Title: Anxious People
Author: Fredrik Backman
Release Date: September 8th 2020
Genre: Fiction, Contemporary, Mystery, Humor
Targeted Age Range: Adult
Content Warnings: suicide, suicidal thoughts, suicide attempt, death, addiction, grief
Looking at real estate isn’t usually a life-or-death situation, but an apartment open house becomes just that when a failed bank robber bursts in and takes a group of strangers hostage. The captives include a recently retired couple who relentlessly hunt down fixer-uppers to avoid the painful truth that they can’t fix up their own marriage. There’s a wealthy banker who has been too busy making money to care about anyone else and a young couple who are about to have their first child but can’t seem to agree on anything, from where they want to live to how they met in the first place. Add to the mix an eighty-seven-year-old woman who has lived long enough not to be afraid of someone waving a gun in her face, a flustered but still-ready-to-make-a-deal real estate agent, and a mystery man who has locked himself in the apartment’s only bathroom, and you’ve got the worst group of hostages in the world.
Each of them carries a lifetime of grievances, hurts, secrets, and passions that are ready to boil over. None of them is entirely who they appear to be. And all of them—the bank robber included—desperately crave some sort of rescue. As the authorities and the media surround the premises, these reluctant allies will reveal surprising truths about themselves and set in a motion a chain of events so unexpected that even they can hardly explain what happens next.
Humorous, compassionate, and wise, Anxious People is an ingeniously constructed story about the enduring power of friendship, forgiveness, and hope—the things that save us, even in the most anxious of times.
“You end up marrying the one you don’t understand. Then you spend the rest of your life trying.”
It has taken a bit for me to actually find the words to write this review, and that is solely because this book left a profound mark on me. I knew going into this book, that it wasn’t going to be an easy read. I’d heard of how sad it gets or how complicated the storyline becomes, but what I didn’t realize was how significant the other aspects to this book are. You aren’t just reading a typical story, with a typical plot, about typical characters who wound up in a hostage situation. This takes place in one day, but it feels as if you’ve known these characters for years.
Each character is so important to the storyline. The way that Backman tells their story makes the readers feel as if the characters are a precious friend or family member. The way that Backman weaves in and out from present time, to police station interviews, and to each character’s past is brilliant. The story flows so smoothly as Backman takes the readers from one event to another, and it definitely doesn’t hurt that he is an incredible writer. His writing is hilarious and real, but most importantly his words seem to jump out of the book and gives a warm hug of understanding to the readers. His quotes are extremely relatable as I found myself tabbing memorable quotes page after page.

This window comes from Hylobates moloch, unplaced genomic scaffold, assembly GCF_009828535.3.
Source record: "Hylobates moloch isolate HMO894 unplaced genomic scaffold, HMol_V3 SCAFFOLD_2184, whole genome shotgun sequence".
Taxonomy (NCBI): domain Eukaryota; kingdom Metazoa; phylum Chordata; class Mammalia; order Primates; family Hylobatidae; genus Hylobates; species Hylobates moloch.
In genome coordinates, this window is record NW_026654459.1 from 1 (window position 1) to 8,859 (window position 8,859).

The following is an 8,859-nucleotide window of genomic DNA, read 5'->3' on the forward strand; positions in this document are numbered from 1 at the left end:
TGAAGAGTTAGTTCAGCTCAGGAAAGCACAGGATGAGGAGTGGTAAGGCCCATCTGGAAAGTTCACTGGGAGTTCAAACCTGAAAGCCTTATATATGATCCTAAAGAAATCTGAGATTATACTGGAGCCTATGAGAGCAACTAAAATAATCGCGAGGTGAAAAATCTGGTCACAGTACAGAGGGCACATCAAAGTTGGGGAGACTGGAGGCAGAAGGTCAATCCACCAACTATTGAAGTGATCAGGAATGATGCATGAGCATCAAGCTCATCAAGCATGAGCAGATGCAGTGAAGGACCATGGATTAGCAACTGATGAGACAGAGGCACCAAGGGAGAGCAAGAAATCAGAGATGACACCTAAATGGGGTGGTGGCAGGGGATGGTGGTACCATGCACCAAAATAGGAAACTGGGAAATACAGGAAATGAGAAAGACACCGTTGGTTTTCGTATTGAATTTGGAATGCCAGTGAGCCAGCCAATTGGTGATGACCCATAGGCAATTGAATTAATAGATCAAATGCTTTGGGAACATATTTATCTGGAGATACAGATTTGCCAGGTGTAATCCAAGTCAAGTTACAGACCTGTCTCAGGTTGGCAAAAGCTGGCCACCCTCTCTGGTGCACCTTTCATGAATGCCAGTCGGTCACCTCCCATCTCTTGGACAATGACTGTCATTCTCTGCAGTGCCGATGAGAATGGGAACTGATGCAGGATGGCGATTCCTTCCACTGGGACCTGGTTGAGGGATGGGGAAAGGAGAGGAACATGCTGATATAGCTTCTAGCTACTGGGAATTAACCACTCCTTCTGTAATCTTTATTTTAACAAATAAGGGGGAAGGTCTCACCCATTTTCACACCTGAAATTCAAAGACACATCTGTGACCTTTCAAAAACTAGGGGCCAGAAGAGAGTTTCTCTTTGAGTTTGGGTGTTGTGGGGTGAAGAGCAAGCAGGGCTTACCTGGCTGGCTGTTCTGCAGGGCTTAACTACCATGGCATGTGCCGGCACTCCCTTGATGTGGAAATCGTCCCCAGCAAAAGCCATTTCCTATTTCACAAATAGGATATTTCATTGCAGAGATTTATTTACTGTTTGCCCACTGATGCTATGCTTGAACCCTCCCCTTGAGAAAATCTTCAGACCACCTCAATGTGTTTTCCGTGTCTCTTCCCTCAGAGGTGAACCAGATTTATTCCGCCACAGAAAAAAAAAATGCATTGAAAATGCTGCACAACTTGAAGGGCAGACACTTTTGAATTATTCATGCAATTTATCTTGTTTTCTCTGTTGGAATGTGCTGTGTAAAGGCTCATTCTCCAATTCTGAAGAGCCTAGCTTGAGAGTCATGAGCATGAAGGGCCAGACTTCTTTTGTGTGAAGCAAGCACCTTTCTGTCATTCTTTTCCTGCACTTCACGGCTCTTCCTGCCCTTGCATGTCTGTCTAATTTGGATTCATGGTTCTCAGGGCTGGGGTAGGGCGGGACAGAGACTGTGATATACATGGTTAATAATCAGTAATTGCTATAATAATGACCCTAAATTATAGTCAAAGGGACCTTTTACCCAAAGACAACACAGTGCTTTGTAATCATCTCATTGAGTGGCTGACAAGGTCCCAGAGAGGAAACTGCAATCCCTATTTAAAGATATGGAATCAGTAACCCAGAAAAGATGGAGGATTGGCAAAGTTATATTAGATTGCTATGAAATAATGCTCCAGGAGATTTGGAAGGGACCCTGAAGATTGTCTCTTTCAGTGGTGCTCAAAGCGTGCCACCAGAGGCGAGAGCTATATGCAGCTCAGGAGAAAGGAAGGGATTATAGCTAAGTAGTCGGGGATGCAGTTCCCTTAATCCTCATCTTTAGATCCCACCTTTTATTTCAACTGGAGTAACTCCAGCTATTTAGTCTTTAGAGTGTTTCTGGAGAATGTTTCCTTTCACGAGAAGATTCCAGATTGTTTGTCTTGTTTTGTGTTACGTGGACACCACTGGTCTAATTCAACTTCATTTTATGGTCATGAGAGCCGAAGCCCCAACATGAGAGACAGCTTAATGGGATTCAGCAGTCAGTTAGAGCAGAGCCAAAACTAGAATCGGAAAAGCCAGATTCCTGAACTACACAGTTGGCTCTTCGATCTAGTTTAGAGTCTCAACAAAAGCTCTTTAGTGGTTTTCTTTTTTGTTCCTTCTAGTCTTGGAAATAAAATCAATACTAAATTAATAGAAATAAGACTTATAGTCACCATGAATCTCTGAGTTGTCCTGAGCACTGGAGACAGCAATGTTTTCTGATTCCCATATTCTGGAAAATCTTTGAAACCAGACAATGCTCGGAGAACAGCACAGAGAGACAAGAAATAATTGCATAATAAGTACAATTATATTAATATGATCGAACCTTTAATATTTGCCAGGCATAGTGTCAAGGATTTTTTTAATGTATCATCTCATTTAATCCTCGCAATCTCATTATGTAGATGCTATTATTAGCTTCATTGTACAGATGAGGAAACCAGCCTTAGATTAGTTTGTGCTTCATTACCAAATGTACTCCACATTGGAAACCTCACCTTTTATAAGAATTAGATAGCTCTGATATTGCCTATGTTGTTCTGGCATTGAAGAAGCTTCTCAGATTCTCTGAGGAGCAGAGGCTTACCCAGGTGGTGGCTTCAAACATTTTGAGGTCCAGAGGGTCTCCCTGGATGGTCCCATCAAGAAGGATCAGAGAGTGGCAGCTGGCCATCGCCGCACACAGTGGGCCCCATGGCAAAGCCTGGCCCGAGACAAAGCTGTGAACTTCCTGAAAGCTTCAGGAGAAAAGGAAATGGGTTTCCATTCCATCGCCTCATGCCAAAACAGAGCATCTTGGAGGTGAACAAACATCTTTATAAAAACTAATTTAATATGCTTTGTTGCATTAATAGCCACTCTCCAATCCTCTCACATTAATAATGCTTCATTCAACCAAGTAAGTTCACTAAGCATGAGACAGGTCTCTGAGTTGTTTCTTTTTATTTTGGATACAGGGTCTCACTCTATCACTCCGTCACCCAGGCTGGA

“We never got past the first flush of infatuation.”
I thought that the setting was also super fun to read about. At times, I forgot that this was all happening across the ocean in Sweden because the societal struggles are something that totally apply to America as well. The themes of poverty, gender inequity, and the corruptness of class structure are aspects in society that people deal with on a daily basis, and I’m glad that Backman showed how society has made it difficult for citizens to thrive. It brings up the important conversation within the economy and the middle class, and how the world only cares about you if you have the money to give to the system. In this story specifically, it shows how financial trials can lead anyone to acts of desperation. However, most importantly, this story emphasizes how empathy and compassion towards a person can save them even in the darkest of times.
I listened to the audiobook of this story and I found that it enhanced my experience a lot. The narrator, Marin Ireland, did an outstanding job and truly encompassed the characters in a way that my mind never could have. To be honest, I don’t think I would have had as good of a time reading this book on my own mainly because it was a bit dense. I’m normally used to reading fast-paced, plot-heavy books, but Anxious People was character-driven all the way. Not to say that is a bad thing, but if you’re not used to that (like I was) it could make it a bit difficult to get into. I’m glad that I did choose to listen to it though, because having the narrator assign different voices and dialect to the characters made it feel even more personal when hearing their stories.
“We plant an apple tree today, even if we know the world is going to be destroyed tomorrow. We save those we can.”
Anxious People is a book that I know I will hold near and dear to my heart for a long while. It is one of those books that leave you lying in bed at night, staring at the ceiling trying to conceptualize what you just read. The characters are fictional, but I can’t help but ask myself where they are today because I’ve come to care about them so deeply. I think when an author can impact a reader in that way, it shows how profound their story truly is. I, for one, cannot wait to read more books by Fredrik Backman. I’ve acquired two of his other novels: A Man Called Ove and Beartown and I am very excited to get to them both!
Thank you for reading this review! If you’ve read Anxious People let me know what your thoughts on it were
If you haven’t read it, is it a book that you think you’d want to pick up?
Talk to you soon! 😊